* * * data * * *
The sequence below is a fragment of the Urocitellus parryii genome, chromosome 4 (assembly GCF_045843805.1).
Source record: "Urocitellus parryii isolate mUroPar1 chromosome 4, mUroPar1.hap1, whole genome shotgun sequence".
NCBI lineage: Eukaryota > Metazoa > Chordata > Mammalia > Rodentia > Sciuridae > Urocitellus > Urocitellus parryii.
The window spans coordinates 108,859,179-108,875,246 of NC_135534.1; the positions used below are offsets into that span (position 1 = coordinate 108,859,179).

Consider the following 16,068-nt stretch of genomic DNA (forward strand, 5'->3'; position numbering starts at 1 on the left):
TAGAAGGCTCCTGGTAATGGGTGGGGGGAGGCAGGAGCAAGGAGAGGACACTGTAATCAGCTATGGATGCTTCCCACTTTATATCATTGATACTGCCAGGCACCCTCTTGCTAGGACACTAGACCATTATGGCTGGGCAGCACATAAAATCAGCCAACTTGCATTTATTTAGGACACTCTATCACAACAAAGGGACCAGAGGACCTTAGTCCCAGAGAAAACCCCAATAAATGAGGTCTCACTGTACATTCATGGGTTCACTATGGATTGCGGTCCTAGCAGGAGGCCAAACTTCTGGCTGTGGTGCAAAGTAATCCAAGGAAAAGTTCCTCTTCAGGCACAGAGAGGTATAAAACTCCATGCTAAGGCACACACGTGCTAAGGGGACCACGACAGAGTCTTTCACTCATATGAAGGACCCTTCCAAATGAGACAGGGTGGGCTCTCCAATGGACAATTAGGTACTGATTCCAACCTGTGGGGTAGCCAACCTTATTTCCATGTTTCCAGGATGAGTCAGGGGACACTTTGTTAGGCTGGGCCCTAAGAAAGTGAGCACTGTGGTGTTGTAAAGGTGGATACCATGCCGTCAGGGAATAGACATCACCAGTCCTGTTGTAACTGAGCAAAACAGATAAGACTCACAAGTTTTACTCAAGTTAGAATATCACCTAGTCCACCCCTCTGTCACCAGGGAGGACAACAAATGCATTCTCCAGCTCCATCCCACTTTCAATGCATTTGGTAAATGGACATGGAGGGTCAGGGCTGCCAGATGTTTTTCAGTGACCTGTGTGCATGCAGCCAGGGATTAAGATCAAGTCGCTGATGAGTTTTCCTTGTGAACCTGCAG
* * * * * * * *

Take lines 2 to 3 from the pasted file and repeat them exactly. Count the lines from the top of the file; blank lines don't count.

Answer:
Source record: "Urocitellus parryii isolate mUroPar1 chromosome 4, mUroPar1.hap1, whole genome shotgun sequence".
NCBI lineage: Eukaryota > Metazoa > Chordata > Mammalia > Rodentia > Sciuridae > Urocitellus > Urocitellus parryii.